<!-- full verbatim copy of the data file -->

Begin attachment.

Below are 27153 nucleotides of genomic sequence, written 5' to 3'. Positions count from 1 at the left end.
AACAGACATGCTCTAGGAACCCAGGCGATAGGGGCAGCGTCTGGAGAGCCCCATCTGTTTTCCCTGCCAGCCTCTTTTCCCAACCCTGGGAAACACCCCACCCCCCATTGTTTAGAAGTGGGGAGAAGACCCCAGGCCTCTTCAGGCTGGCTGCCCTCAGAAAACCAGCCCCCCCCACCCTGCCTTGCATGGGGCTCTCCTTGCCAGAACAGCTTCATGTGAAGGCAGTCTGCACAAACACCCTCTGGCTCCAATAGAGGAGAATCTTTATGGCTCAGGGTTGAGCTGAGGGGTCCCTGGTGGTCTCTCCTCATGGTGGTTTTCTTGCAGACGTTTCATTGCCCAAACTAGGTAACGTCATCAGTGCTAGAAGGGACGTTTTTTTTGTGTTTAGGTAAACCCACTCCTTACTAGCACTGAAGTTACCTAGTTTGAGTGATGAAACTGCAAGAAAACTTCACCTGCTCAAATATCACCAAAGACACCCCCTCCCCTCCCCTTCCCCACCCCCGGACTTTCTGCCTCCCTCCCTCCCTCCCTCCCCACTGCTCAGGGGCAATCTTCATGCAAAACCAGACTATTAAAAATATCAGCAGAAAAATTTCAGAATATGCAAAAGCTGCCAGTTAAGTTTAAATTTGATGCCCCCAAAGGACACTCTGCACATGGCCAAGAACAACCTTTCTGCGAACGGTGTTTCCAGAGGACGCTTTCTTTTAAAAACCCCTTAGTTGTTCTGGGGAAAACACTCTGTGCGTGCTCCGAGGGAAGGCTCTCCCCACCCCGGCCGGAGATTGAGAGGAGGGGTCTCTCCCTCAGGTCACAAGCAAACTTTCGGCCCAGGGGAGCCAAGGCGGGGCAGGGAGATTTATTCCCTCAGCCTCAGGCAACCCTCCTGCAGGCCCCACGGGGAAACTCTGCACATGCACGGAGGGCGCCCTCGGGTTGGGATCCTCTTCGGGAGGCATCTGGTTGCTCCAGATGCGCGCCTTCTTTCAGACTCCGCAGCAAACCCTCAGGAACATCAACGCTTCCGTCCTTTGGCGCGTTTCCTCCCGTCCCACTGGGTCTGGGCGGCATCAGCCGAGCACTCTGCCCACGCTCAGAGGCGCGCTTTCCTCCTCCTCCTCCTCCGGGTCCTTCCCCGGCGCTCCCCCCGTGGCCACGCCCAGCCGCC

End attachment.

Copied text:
Below are 27153 nucleotides of genomic sequence, written 5' to 3'. Positions count from 1 at the left end.
AACAGACATGCTCTAGGAACCCAGGCGATAGGGGCAGCGTCTGGAGAGCCCCATCTGTTTTCCCTGCCAGCCTCTTTTCCCAACCCTGGGAAACACCCCACCCCCCATTGTTTAGAAGTGGGGAGAAGACCCCAGGCCTCTTCAGGCTGGCTGCCCTCAGAAAACCAGCCCCCCCCACCCTGCCTTGCATGGGGCTCTCCTTGCCAGAACAGCTTCATGTGAAGGCAGTCTGCACAAACACCCTCTGGCTCCAATAGAGGAGAATCTTTATGGCTCAGGGTTGAGCTGAGGGGTCCCTGGTGGTCTCTCCTCATGGTGGTTTTCTTGCAGACGTTTCATTGCCCAAACTAGGTAACGTCATCAGTGCTAGAAGGGACGTTTTTTTTGTGTTTAGGTAAACCCACTCCTTACTAGCACTGAAGTTACCTAGTTTGAGTGATGAAACTGCAAGAAAACTTCACCTGCTCAAATATCACCAAAGACACCCCCTCCCCTCCCCTTCCCCACCCCCGGACTTTCTGCCTCCCTCCCTCCCTCCCTCCCCACTGCTCAGGGGCAATCTTCATGCAAAACCAGACTATTAAAAATATCAGCAGAAAAATTTCAGAATATGCAAAAGCTGCCAGTTAAGTTTAAATTTGATGCCCCCAAAGGACACTCTGCACATGGCCAAGAACAACCTTTCTGCGAACGGTGTTTCCAGAGGACGCTTTCTTTTAAAAACCCCTTAGTTGTTCTGGGGAAAACACTCTGTGCGTGCTCCGAGGGAAGGCTCTCCCCACCCCGGCCGGAGATTGAGAGGAGGGGTCTCTCCCTCAGGTCACAAGCAAACTTTCGGCCCAGGGGAGCCAAGGCGGGGCAGGGAGATTTATTCCCTCAGCCTCAGGCAACCCTCCTGCAGGCCCCACGGGGAAACTCTGCACATGCACGGAGGGCGCCCTCGGGTTGGGATCCTCTTCGGGAGGCATCTGGTTGCTCCAGATGCGCGCCTTCTTTCAGACTCCGCAGCAAACCCTCAGGAACATCAACGCTTCCGTCCTTTGGCGCGTTTCCTCCCGTCCCACTGGGTCTGGGCGGCATCAGCCGAGCACTCTGCCCACGCTCAGAGGCGCGCTTTCCTCCTCCTCCTCCTCCGGGTCCTTCCCCGGCGCTCCCCCCGTGGCCACGCCCAGCCGCC